Tropic of Capricorn at 23½ S runs through Chile, Northern Argentina, Paraguay, Southern Brazil, Botswana, Northern South Africa, Madagascar, Australia etc among major countries. Among major physical features, it passes through Andes, Granchaco, Brazilian highlands, Namib desert, Kalahari desert, Mozambia channel, Great Dividing range etc.
Antarctic Circle (66½ N) passes through entirely over ocean except some part of Antarctica
Arctic circle (66½ N) passes through Bejing strait, Alaska, Davis strait, Greenland, Scandinavia and Siberian plateau.
Prime Meridian passes through United Kingdom, Paris, Spain, Algeria, Mali, Ghana etc.
Distribution of Date and Time
To eliminate the confusion of time and date at local and international level, the world is divided into standard time belts. Prime Meridian is used as the basis for reckoning of international time, which is the reference of local time or noon of Greenwich Meridian.
Earth rotates from West to East, hence, places situated in the East of Prime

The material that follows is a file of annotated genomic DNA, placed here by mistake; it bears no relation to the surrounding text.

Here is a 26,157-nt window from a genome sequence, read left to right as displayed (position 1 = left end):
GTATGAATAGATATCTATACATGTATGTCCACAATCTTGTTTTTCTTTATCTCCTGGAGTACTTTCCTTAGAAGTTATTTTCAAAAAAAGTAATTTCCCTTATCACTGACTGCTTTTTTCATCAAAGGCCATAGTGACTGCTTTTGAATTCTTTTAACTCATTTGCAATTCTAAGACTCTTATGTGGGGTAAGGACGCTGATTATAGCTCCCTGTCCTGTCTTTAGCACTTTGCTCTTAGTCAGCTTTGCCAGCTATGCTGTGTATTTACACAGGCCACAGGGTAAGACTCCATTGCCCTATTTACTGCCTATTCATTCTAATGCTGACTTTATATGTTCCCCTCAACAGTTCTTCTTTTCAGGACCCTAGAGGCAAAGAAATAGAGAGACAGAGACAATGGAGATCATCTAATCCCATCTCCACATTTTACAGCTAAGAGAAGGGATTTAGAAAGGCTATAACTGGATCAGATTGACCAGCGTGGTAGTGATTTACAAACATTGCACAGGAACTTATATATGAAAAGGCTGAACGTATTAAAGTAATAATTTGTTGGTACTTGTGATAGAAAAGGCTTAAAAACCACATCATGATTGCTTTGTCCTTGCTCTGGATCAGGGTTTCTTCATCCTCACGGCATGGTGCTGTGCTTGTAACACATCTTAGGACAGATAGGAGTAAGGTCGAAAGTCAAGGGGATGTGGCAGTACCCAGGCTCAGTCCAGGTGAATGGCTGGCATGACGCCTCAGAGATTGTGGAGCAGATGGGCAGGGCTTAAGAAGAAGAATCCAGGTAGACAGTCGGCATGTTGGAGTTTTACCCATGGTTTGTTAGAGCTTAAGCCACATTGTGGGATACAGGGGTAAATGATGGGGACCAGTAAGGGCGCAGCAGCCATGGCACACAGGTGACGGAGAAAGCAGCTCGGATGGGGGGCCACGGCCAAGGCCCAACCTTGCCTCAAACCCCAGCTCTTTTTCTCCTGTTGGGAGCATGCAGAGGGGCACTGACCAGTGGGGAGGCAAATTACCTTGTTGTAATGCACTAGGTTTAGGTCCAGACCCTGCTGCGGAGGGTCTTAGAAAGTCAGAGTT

Meridian experience Sun rise earlier than the places in the West.
Earth takes 24 hours for one complete rotation of 360°, it implies the Sun appears to move at the rate of 15° in 1 hour or 1° in 4 minutes. Sun is overhead each meridian after 4 minutes, such position can be taken for calculation of local time.
Taking Greenwich Meridian as standard time zone (GMT), the whole world has been divided into 24 standard time zones, each of which differs from the next by 15° in longitude or 1 hour in time.
Every 15° we go Eastwards, local time is advanced by 1 hour and conversely if we go Westward, local time is retarded by 1 hour. Places East of Prime Meridian see the Sun earlier and gain time, whereas places West of it see the Sun later and lose time. A simple memory technique may be East Gain Add (EGA) and West Lose Subtract (WLS) for finding the local time of a region if GMT is known.